Advertisement
Join the Meeting Place for Moms!
Talk to other moms, share advice, and have fun!

(minimum 6 characters)

Fresh green bean prep question?

Posted by on Mar. 25, 2013 at 10:40 AM
  • 16 Replies

I just bought my first batch of fresh green beans. I bought a pound. I found that I need to wash and pull off the ends to prep before I cook. Ok, easy enough. My question is, can I do this all at once for the whole pound, even though I won't cook it all at once? Or is it better to wash and cut as I need them for meals? If I can do the whole pound, how do I store them? Right now they are just in the veggie bag from the store.  I'm new at fresh food prep, storage, and cooking, lol! Hopefully some of ya'll have more experience!

~peace~
by on Mar. 25, 2013 at 10:40 AM
Add your quick reply below:
You must be a member to reply to this post.
Replies (1-10):
Lindalou907
by Bronze Member on Mar. 25, 2013 at 12:50 PM
1 mom liked this

Good question! I don't know! But just in the interest of time management I would do them all at once and then maybe freeze what you aren't going to eat right away. Half of all produce gets wasted in this country and I think sometimes it's just because we don't feel like eating it again the next day or two :)

sarasue719
by Member on Mar. 25, 2013 at 2:56 PM


I know! That is what I fear! Yes, its a great deal to buy fresh and not prepackaged, but I guess the extra 5 minutes it takes to wash and pull off the ends is too much. Lol! We are trying to be a healthier and more cost effective family so I think freezing is a good idea!

I just hear freezing makes them lose the nutrients? But maybe that is why people say to blanch them first?

Lol, I just dont know!

Quoting Lindalou907:

Good question! I don't know! But just in the interest of time management I would do them all at once and then maybe freeze what you aren't going to eat right away. Half of all produce gets wasted in this country and I think sometimes it's just because we don't feel like eating it again the next day or two :)



~peace~
Kris_PBG
by Representative on Mar. 25, 2013 at 3:42 PM
1 mom liked this
My family picks on them raw as snacks, so we just keep them in the fridge and wash/de-end them a handful at a time!
Posted on the NEW CafeMom Mobile
StepDucky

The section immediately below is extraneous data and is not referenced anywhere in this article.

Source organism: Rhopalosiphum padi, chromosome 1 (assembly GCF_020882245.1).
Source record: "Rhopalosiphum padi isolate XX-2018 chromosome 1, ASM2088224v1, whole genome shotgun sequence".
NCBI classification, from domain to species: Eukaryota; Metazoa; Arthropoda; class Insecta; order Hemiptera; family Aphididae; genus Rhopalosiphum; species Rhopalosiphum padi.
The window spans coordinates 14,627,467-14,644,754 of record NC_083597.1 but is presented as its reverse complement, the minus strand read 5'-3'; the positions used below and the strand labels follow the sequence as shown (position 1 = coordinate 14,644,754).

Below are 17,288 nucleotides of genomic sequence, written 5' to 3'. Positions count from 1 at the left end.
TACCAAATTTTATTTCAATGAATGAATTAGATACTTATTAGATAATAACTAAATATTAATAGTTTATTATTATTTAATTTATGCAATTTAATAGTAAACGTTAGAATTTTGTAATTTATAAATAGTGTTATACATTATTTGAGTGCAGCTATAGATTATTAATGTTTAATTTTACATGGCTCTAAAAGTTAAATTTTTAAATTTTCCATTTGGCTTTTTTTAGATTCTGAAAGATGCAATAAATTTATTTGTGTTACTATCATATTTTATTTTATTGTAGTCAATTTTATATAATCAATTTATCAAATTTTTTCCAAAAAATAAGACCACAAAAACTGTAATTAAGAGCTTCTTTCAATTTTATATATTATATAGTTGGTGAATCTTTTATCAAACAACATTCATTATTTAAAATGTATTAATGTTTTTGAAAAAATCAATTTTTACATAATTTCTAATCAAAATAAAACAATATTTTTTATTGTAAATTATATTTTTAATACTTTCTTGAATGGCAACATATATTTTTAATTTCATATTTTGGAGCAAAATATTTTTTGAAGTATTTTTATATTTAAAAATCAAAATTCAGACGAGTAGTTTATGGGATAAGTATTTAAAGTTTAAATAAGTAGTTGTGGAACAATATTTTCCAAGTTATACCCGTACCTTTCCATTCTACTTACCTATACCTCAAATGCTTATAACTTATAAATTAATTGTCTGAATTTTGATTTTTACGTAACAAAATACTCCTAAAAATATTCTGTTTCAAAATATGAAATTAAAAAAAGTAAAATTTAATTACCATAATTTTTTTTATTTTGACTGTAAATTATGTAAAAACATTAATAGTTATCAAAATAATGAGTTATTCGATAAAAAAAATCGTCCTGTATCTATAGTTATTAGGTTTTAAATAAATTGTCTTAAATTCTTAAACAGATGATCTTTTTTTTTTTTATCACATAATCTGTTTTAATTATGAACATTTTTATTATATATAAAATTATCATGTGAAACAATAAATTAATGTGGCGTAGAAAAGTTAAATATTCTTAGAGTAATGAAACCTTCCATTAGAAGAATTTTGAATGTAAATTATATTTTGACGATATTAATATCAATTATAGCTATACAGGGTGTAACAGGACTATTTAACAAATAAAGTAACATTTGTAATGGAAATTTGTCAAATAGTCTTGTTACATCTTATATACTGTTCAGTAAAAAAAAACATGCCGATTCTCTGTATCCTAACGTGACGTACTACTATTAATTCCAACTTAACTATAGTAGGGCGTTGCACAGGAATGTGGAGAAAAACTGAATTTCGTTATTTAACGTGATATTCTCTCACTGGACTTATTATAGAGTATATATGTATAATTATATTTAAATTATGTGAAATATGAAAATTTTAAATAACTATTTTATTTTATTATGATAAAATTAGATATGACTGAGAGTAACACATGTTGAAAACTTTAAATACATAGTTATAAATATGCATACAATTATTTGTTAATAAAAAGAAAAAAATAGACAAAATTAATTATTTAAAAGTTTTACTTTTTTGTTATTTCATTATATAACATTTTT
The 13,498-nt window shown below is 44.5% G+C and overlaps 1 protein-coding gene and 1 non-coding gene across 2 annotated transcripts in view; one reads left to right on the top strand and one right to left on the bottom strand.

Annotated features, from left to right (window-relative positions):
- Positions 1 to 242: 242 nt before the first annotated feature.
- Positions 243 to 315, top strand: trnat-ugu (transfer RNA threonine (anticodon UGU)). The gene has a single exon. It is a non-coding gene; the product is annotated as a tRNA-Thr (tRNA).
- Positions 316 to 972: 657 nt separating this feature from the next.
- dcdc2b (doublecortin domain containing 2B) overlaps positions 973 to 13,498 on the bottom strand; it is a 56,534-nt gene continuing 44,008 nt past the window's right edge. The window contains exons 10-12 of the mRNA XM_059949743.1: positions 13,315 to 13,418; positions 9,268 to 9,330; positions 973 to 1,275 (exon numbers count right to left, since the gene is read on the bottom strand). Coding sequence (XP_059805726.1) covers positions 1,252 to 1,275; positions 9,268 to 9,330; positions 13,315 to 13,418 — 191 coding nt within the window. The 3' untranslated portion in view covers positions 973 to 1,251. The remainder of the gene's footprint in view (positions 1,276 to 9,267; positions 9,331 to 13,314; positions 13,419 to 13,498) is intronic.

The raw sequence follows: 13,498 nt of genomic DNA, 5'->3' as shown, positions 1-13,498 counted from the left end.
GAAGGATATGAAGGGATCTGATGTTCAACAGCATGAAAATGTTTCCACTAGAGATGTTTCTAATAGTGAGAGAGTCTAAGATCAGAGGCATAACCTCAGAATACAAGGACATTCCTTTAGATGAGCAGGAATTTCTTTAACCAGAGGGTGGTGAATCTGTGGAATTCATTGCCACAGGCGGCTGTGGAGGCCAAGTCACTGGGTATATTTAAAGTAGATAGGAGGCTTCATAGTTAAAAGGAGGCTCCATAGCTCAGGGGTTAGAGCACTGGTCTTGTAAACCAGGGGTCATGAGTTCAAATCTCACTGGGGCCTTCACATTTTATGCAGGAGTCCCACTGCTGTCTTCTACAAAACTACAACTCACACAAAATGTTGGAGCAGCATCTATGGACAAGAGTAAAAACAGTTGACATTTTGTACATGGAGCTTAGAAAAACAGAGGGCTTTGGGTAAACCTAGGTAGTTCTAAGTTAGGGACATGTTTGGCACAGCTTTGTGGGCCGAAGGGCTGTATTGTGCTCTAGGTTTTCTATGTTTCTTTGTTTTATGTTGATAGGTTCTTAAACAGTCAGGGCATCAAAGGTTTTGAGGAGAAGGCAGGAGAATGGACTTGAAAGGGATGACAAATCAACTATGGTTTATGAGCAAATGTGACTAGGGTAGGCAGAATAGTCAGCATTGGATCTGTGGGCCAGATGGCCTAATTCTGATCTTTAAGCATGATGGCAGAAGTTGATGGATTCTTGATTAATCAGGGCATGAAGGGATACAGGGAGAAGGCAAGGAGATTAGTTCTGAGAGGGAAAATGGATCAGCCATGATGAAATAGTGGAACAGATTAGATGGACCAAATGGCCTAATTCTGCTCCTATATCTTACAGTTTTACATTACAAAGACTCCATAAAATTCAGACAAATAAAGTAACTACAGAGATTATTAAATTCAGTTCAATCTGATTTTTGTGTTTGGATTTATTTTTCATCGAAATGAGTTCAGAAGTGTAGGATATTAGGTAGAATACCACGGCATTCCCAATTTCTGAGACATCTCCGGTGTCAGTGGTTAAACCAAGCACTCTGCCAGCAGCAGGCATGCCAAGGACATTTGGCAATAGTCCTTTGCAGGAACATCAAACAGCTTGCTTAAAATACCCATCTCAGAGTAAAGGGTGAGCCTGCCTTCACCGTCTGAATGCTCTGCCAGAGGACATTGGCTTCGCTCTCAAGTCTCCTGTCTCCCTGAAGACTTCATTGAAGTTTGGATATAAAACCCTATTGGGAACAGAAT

by Member on Mar. 25, 2013 at 4:13 PM
1 mom liked this

I wash and pop the ends off as I need them... They are super easy and hardly any work!


i boil mine for 4-5 mins then pull them out of the water.... You're suppose to put them in an ice bath but I never do... I immediately put a little olive oil, fresh garlic, salt, and pepper on them to season and then serve. They are a family favorite!

sarasue719
by Member on Mar. 25, 2013 at 5:08 PM
Do you put them in already boiling water or put them in and let the water get to a boil?


Quoting StepDucky:

I wash and pop the ends off as I need them... They are super easy and hardly any work!


i boil mine for 4-5 mins then pull them out of the water.... You're suppose to put them in an ice bath but I never do... I immediately put a little olive oil, fresh garlic, salt, and pepper on them to season and then serve. They are a family favorite!


Posted on the NEW CafeMom Mobile
taniamorse85
by Bronze Member on Mar. 25, 2013 at 5:41 PM
1 mom liked this

It's generally better prep them as needed.  If you pull off the ends and let them sit for a while, even in the fridge, exposure to the air can make them start to get mushy at the ends.  That can eventually spread if they are left for too long.  Also, don't forget to pull off the strings.  When you pull off the ends, the string for each bean should start to come off as well.  Just pull steadily, and it will come off.  Also, unless you want to keep them long, snap them into bite-sized pieces at this point.  As for cooking, boil the water first, then add the beans.  When they are fork-tender (a fork pokes easily into them), they are ready.

sarasue719
by Member on Mar. 25, 2013 at 11:46 PM
Lol ok you just blew my mind! Pull the string off? Is that needed? I just cut off the ends after looking at the pre packaged stuff that's what it looked like. I did that, boiled, and sauteed....they tasted good!


Quoting taniamorse85:

It's generally better prep them as needed.  If you pull off the ends and let them sit for a while, even in the fridge, exposure to the air can make them start to get mushy at the ends.  That can eventually spread if they are left for too long.  Also, don't forget to pull off the strings.  When you pull off the ends, the string for each bean should start to come off as well.  Just pull steadily, and it will come off.  Also, unless you want to keep them long, snap them into bite-sized pieces at this point.  As for cooking, boil the water first, then add the beans.  When they are fork-tender (a fork pokes easily into them), they are ready.